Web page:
Even though the Rams are listed as the home team in London, we all know it's a little unfair that they only have seven home games at the Edward Jones Dome. Squaring off against Bill Belichick and the New England Patriots is never an easy task—add in a neutral site and the odds are stacked against you.
Not to mention the fact that head coach Jeff Fisher has never had success against Coach Belichick. His all-time record against him is an atrocious 1-4. The last time these two coaches went head to head, Fisher's Tennessee Titans laid an absolute egg on the road. A 59-0 score had to make Fisher very uneasy.
However, he is now leading a charge of young men who have proven they are building their own identity. St. Louis is no longer viewed as a pushover—they have been instilled with a sense of toughness and a so-called mean streak. Both of those characteristics come from their head coach.
Let's take a look at which matchups will effect the NFL's youngest team.
Joe Barksdale vs. Chandler Jones
For the second week in a row, St. Louis' new left tackle will have his hands full. Last week, Joe Barksdale had his hands full against the best pass-rushing 3-4 outside linebacker in the league. This week, he will have his hands full against an up-and-coming elite pass-rusher.
I was so surprised with his play last week that I'm not fully convinced he can keep it up on a weekly basis. Allowing one sack, one hit and one quarterback hurry may not seem like an astonishing accomplishment, but against Clay Matthews, that's by all means a success.
Matthews is averaging 4.85 pressures per game—which is just slightly above Chandler Jones' mark of four pressures per game. No rookie defensive end has more sacks, hits or hurries than Jones. Even at age 22, he is showing he can hang with any left tackle in the game.
As they say, one man's trash is another man's treasure. For a team that has been marred with injuries along the offensive line, Barksdale has been more than just a treasure for the Rams.
One area where St. Louis could have an advantage would be in the run game. Jones has struggled against the run for the last three weeks in a row. And right now, Barksdale's biggest asset is his run-blocking ability.
Last week against Green Bay, the Rams averaged four yards per carry when running off his backside. If you were to combine the runs inside and outside of the left tackle, St. Louis averaged 5.45 yards per carry. Left guard Shelley Smith definitely had a lot to do with the success along the left side of the line.
Without question, Jones and Kyle Love will give it their all against Barksdale and Smith.
Chris Givens vs. Kyle Arrington
Out of 98 cornerbacks, Pro Football Focus currently has Kyle Arrington as the fifth-worst cover corner in the NFL. Through seven games, only four other cornerbacks have allowed more receiving yards. Coming into Week 8, Arrington has allowed 451 yards, 29 catches on 36 targets and four touchdowns.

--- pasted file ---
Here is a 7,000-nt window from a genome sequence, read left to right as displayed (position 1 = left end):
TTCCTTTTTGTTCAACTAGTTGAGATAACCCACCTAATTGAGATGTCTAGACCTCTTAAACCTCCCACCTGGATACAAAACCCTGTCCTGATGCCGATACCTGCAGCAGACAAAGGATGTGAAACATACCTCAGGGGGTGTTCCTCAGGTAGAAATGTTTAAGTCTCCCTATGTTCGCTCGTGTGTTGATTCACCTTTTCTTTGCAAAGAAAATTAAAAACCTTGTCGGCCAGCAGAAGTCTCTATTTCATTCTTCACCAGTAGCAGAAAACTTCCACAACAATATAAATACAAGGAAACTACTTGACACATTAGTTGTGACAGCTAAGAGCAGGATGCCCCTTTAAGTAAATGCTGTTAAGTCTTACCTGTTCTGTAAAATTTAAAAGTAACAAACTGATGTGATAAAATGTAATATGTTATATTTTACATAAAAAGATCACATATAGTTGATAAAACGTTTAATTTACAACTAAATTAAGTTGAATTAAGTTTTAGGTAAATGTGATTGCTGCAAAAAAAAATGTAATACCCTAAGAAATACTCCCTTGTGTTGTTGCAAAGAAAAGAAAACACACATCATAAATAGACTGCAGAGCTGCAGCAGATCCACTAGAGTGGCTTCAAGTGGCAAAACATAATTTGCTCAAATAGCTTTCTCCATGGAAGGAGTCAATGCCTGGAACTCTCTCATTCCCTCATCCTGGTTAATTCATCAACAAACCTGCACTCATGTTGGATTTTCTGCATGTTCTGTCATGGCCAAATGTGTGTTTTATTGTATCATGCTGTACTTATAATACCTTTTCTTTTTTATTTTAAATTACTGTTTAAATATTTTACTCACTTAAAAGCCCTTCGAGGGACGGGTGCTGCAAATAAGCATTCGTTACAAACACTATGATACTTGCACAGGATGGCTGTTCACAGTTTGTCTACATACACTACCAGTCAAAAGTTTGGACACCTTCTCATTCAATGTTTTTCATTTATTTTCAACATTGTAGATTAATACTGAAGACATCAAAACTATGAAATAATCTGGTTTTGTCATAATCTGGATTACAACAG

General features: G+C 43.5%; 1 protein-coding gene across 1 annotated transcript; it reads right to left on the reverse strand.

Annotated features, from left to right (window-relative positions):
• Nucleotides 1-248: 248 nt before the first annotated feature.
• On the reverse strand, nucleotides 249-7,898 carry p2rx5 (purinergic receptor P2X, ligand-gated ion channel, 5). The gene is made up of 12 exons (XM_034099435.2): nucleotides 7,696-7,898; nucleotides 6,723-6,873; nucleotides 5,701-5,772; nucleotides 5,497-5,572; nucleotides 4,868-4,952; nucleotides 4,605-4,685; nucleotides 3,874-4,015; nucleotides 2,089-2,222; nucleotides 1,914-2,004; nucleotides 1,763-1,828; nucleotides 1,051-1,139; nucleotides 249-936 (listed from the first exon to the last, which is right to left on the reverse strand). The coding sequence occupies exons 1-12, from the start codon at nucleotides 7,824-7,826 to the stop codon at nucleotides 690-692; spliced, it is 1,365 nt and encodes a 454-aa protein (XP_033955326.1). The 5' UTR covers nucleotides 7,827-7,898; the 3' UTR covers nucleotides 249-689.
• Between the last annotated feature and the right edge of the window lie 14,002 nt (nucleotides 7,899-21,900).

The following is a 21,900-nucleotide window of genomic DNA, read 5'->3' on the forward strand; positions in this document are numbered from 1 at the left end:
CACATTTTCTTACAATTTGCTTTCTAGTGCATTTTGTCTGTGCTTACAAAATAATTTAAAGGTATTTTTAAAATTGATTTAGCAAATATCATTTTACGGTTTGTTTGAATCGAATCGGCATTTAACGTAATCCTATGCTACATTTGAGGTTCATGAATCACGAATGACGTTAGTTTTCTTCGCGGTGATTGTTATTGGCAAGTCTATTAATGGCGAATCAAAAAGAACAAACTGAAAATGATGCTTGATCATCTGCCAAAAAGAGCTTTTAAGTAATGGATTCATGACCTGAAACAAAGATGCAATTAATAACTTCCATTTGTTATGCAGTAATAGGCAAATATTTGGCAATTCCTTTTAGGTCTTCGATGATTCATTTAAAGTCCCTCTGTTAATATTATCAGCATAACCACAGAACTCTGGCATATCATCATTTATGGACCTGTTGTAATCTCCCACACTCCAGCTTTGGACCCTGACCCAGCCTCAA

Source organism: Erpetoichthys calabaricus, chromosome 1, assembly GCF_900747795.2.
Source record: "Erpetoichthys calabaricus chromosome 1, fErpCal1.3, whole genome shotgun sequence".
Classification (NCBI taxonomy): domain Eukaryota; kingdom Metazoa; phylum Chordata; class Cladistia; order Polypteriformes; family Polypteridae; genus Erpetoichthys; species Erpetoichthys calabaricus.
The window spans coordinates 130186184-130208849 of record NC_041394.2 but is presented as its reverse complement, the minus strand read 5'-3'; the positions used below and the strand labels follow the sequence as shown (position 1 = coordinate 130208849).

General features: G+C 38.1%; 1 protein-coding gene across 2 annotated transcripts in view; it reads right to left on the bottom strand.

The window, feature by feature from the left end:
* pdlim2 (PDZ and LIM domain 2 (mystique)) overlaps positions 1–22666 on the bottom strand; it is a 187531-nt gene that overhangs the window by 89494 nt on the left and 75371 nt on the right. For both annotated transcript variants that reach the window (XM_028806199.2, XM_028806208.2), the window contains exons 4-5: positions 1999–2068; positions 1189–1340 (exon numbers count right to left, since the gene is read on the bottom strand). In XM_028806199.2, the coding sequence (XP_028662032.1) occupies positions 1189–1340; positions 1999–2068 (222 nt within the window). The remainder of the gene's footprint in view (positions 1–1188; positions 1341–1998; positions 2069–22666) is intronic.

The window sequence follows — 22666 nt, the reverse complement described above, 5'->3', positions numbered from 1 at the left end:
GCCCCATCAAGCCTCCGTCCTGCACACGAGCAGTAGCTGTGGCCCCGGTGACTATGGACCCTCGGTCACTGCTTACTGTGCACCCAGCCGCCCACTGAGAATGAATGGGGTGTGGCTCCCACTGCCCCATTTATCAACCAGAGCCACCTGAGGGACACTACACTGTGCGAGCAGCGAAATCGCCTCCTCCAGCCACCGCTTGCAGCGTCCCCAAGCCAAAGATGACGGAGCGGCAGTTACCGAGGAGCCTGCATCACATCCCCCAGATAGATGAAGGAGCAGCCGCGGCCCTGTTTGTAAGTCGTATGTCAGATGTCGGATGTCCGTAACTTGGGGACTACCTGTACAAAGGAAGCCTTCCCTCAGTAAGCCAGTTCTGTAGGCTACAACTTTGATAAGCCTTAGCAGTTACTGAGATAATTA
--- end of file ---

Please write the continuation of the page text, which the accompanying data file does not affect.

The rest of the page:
Opposing quarterbacks have a quarterback rating of 155.8 when throwing into his coverage—the highest mark in the league. If his coverage skills even improved just a little bit, he would actually be an above-average defensive back. He plays the run well and he is virtually penalty-free.
Nonetheless, Arrington's awful coverage skills are good news for rookie wide receiver Chris Givens. As I mentioned last week in my matchup article, Givens has been a surprise contributor to the Rams. Everyone had an idea of what he could do as a deep threat, yet a lot of people weren't sure as to what type of contribution he would have right away.
Aside from the stats, Givens does something else. He forces safeties out of the box. Teams have grown accustomed to loading the box and stuffing St. Louis' run game. It's amazing what a legitimate deep threat can do for a run game. Fans shouldn't be surprised that the Rams are averaging 4.2 yards per carry, because blocking seven defenders is much easier than blocking eight or nine.
Will the Pats leave Arrington one on one with the speedster, or will they make sure to have deep safety help? Regardless, something has to give. Expect a heavy dose of Steven Jackson and Daryl Richardson if New England does indeed play with seven defenders in the box.
Chris Long vs. Sebastian Vollmer
The third and final matchup to watch out for is the most intriguing one. Last week against the Packers, defensive end Chris Long laid an absolute egg. For the first time since Week 1 of the 2009 season, he didn't record a single quarterback pressure. Not one lousy sack, quarterback hit or hurry.
Surprising, to say the least, considering Bryan Bulaga is at the bottom half of the league in terms of pass-blocking efficiency—which begs the question: How in the world did Long get stonewalled? Not to discredit Bulaga and his ability, it just came as a surprise.
This week doesn't get easier, that's for sure. Sebastian Vollmer will be lining up across from No. 91. Vollmer is on pace for a career year this season. He has always been a stud when given the opportunity, yet injuries have really hurt his playing time—especially the past couple of seasons.
The biggest leg up will come in the run game. Even though Long has slowly started playing the run better, he is still well below average. And Vollmer's No. 1 strength is moving defensive ends like they are on ice skates. When rushing behind the big right tackle, running back Stevan Ridley is averaging 4.2 yards per carry.
Long may indeed have a leg up in pass-rushing situations, but Vollmer definitely has the leg up in the run game. There's plenty of excitement to go around come Sunday. and I know it may not be the sexiest matchup, but watch out for this one. It may prove to be a game-changer.
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